How a spray tan works | The science behind the tan

It's not a paint or a dye. The science behind the tan involves a sugar and an amino acid.

How it works is due to the maillard reaction. Its not a paint or a dye but a chemical reaction leading to the change in skin tone. The active ingredient in spray tan is a sugar that reacts with an amino acid in your skin. It is not a paint or a dye, once the tan has developed it will only come off as your skin sloughs or exfoliates off. What you see in the salon immediately is a bronzer indicator, showing where the solution has been sprayed or not sprayed. Bronzer can rub off, a set tan will not sweat or rub off.

DHA: Dihydroxyacetone

DHA is the active ingredient in spray tan solution. It was discovered in 1952 by Eva Wittgenstein. She was doing experiments feeding a dha solution to children with a metabolic disorder, some times children would spit up on her, leaving brown patches only on her skin not her clothes. This was one of the first things week noticed in our studios. Our hot white towels we used under each client to keep their feet warm - did not stain.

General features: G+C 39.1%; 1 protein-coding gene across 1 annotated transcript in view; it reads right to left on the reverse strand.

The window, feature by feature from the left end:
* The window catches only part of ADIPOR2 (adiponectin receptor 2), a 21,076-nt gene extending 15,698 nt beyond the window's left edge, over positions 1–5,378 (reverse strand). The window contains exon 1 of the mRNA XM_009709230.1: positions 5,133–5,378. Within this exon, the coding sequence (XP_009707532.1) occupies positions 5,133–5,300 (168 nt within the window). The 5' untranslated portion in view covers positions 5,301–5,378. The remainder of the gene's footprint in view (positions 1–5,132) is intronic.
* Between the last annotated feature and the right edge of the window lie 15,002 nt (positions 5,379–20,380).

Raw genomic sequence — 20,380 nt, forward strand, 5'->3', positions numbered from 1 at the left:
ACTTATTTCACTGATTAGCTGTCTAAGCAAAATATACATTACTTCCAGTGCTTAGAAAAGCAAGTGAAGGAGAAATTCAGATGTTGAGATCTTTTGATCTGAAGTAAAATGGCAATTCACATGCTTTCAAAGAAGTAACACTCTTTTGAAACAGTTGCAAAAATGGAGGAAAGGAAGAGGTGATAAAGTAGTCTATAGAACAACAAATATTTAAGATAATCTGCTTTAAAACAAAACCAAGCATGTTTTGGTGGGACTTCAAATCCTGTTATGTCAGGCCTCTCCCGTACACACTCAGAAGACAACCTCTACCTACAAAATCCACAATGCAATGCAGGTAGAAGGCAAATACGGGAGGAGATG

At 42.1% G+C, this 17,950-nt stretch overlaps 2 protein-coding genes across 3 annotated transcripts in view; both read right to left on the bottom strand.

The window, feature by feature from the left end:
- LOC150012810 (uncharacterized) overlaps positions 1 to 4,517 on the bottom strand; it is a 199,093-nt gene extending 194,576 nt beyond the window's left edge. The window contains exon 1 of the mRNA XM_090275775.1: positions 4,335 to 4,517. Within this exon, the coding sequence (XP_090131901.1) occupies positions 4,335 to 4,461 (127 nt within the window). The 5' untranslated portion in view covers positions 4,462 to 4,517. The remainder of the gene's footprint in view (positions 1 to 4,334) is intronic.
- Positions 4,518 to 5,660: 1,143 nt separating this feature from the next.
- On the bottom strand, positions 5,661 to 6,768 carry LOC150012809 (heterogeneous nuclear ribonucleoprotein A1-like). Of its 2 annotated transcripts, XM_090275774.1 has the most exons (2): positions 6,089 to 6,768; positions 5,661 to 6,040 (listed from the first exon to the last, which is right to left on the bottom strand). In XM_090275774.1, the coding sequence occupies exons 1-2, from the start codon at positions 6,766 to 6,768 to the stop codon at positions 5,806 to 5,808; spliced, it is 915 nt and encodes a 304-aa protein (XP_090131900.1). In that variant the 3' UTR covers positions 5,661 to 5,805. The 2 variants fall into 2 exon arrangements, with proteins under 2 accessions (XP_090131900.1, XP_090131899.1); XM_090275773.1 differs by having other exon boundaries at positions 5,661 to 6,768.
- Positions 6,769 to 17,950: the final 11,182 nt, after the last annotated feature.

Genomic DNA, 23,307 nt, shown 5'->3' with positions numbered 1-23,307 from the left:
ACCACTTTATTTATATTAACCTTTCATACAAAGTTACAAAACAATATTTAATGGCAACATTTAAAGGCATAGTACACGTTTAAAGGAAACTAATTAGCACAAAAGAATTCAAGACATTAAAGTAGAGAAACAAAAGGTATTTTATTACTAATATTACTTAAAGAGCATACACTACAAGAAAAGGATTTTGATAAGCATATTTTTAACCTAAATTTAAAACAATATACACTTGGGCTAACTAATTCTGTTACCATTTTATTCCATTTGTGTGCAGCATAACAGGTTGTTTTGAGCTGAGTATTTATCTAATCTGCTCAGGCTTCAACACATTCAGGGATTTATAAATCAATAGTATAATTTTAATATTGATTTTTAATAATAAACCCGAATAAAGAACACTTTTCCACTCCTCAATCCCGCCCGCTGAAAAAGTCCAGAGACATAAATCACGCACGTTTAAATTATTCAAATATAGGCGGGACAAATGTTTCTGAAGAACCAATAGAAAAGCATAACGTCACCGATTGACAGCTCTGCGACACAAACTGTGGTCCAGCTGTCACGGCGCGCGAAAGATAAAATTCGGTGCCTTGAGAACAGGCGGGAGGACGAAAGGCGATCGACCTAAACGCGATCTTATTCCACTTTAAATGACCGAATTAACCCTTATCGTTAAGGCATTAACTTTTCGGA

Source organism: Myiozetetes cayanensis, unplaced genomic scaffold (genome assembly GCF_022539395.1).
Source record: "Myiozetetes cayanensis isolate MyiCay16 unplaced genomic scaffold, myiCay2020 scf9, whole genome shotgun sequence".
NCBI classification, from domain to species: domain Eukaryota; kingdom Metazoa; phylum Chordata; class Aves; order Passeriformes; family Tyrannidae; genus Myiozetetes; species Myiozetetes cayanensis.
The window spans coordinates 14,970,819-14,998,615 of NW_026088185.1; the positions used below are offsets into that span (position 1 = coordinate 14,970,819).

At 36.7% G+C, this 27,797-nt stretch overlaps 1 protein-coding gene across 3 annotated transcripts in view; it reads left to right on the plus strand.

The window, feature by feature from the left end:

The first sunless tanner was "QT" by Coppertone and was introduced in the 1960s.

Starting in the 1980s body builders began using DHA based sunless tanners to enhance their tans from UV beds. This is actually very dangerous as DHA can increase your uv uptake by 100%. When you are spray tanning for vacation we recommend an aerosol spf 30 sunscreen after showering and applying coconut oil. Did you know coconut oil has a natural spf of 4? That is another blog post entirely linked here.

DHA is derived from plant sources such as sugar beets and sugar cane, and by the fermentation of  glycerin. Along side the DHA, spray tan solution contains bronzers. These bronzers are almost always natural including black walnut shell and cocoa powder.

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